Every homeowner wants the lowest possible interest rate on their mortgage. And with interest rates at historic lows the thought of paying less interest and more on principal makes a lot of sense. But as appealing as the idea of refinancing is, homeowners nearing retirement should consider several factors before signing the papers. A refi mistake now can damage the retirement plan you’ve worked so hard to build.
What are the upfront costs
How much will you pay in closing costs? They usually run 2 percent to 5 percent of the mortgage loan. It’s rolled into the refinance and you may end up with a larger loan than you had. The lender will provide you with a loan estimate, which will include all the closing costs as well as the amount of escrow that will be included in the new loan. Ask yourself if it’s worth spending thousands of dollars this close to retirement, especially if you’ll be on a fixed income when you retire.
What’s my new payment
How much will your new payment be? That amount should include property taxes and homeowner’s insurance. But remember, taxes and insurance go up from time to time and so will your payment. Can your retirement budget handle it?
How long will it take to break even
With all the closing costs, you now owe more than the actual payoff of your previous mortgage. Those costs are generally added to your new loan and it will take some time to pay those off before you start whittling down your mortgage amount, which is why you refinanced. But how long will it take to break even? If it takes 3 years, and you intend to sell the house and downsize in 2 years, refinancing doesn’t make sense, even if you’re payment goes down. But if you plan to stay in the house past the breakeven point, then refinancing may be an option.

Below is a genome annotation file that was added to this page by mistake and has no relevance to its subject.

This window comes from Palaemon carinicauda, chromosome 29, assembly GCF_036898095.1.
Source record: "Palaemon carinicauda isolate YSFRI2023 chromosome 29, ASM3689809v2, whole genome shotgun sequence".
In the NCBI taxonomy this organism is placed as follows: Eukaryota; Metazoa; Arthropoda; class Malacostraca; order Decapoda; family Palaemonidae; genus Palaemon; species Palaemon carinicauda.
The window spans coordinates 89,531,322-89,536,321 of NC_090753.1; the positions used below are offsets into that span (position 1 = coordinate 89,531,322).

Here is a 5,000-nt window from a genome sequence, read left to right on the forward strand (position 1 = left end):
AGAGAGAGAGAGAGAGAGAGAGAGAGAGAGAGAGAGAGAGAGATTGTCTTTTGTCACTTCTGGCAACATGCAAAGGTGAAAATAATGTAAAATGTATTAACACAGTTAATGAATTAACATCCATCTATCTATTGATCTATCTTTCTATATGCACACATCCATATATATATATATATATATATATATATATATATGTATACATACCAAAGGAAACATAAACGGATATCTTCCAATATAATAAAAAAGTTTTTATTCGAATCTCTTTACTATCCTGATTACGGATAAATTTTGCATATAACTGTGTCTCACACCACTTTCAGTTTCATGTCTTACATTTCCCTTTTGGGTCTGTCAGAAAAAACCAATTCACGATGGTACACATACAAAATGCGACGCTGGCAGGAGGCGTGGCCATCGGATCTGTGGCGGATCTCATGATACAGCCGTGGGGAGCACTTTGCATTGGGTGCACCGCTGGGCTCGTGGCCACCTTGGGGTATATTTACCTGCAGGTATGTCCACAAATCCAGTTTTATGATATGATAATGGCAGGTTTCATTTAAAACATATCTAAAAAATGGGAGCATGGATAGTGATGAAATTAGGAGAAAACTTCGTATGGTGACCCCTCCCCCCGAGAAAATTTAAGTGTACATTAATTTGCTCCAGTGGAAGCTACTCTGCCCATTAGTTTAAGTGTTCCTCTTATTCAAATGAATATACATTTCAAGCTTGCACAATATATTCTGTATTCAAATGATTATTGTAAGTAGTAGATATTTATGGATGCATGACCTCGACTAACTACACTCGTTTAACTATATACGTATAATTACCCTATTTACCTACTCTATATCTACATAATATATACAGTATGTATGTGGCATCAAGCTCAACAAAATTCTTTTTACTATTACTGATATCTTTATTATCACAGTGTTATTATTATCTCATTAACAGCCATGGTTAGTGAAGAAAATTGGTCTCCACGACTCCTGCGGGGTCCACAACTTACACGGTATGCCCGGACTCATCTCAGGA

Can you refinance with your current lender
You may be able to save some money if your current lender will refinance and give you the lower mortgage rate. The lender may be willing to waive some costs such as appraisal fees and application fees since they already know the house.
How long should the mortgage be
What’s the purpose of the refinance? If you’re trying to pay off the mortgage more quickly, a shorter loan may be best, but your payment will probably be higher. If you want more money in your budget, you may consider a longer-term loan. Either way, can your retirement budget handle it?
Will your house be affordable in retirement
If you need to spend a lot of money on repairs, you may be better off selling your current home and buying something newer that you DON’T have to sink a lot of money into. Keeping your current home may not fit in with your retirement budget, even with a refinance.
What will refinancing do to your retirement budget? You don’t want to do anything that will limit the retirement lifestyle you’ve always dreamed of.